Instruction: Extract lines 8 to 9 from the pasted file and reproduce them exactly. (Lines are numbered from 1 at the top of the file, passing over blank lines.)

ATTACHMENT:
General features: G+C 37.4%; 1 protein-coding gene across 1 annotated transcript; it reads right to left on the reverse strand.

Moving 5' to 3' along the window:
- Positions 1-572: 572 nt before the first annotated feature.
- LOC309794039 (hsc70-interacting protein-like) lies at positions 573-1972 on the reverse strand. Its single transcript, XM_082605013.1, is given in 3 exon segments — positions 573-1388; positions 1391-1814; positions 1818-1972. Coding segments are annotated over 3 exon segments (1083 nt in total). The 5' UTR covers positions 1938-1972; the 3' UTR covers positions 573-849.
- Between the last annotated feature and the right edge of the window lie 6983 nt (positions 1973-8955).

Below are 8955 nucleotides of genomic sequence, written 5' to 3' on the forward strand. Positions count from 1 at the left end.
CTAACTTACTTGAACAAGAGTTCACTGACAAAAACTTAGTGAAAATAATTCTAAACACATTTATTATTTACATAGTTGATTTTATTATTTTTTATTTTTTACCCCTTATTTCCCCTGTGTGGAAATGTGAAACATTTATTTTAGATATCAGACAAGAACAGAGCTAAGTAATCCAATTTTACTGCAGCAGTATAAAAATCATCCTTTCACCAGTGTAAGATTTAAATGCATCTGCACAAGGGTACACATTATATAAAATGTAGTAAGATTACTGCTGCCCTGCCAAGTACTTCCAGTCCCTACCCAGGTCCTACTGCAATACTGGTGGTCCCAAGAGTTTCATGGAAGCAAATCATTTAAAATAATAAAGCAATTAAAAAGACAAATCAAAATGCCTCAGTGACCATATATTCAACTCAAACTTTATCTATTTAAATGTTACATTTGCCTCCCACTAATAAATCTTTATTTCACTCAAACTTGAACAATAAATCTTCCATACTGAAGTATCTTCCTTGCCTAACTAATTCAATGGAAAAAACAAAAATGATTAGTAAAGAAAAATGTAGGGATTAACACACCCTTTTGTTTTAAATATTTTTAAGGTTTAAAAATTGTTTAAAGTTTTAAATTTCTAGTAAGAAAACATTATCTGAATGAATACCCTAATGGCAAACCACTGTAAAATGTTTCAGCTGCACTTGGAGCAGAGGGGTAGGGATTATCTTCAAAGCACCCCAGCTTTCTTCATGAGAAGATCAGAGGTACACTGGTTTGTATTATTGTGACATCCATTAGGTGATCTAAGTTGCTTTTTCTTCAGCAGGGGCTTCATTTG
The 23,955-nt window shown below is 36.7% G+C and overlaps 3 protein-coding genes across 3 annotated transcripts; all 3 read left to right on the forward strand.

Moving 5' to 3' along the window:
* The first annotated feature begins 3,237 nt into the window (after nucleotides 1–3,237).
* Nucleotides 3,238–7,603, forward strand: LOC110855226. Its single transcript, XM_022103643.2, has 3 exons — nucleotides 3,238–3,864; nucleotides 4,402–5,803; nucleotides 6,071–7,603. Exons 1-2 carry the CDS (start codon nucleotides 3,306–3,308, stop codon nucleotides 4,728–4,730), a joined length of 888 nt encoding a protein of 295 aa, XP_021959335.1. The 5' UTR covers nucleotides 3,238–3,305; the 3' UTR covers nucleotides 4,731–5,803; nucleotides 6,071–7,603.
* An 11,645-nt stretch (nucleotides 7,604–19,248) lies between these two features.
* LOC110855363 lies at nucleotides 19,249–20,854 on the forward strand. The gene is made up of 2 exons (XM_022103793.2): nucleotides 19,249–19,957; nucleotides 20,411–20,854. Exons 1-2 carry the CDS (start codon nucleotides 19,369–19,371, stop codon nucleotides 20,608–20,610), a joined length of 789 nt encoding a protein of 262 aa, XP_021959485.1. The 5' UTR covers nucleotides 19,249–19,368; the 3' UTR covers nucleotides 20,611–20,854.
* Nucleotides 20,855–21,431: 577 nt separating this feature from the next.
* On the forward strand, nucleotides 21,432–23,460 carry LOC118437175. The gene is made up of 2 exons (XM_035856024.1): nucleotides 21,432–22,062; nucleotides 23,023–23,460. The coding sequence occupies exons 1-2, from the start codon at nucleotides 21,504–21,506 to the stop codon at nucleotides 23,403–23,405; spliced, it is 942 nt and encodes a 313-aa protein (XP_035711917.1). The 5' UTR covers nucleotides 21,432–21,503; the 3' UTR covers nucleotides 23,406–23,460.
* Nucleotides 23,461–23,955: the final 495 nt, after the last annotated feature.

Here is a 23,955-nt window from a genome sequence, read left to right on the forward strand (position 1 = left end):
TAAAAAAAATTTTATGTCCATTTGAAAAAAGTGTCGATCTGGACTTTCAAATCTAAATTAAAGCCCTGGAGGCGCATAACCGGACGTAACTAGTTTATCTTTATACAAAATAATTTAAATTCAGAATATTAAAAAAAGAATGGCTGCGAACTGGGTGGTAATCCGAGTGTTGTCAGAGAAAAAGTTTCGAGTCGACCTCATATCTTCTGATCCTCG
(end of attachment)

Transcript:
The 23,955-nt window shown below is 36.7% G+C and overlaps 3 protein-coding genes across 3 annotated transcripts; all 3 read left to right on the forward strand.

Moving 5' to 3' along the window: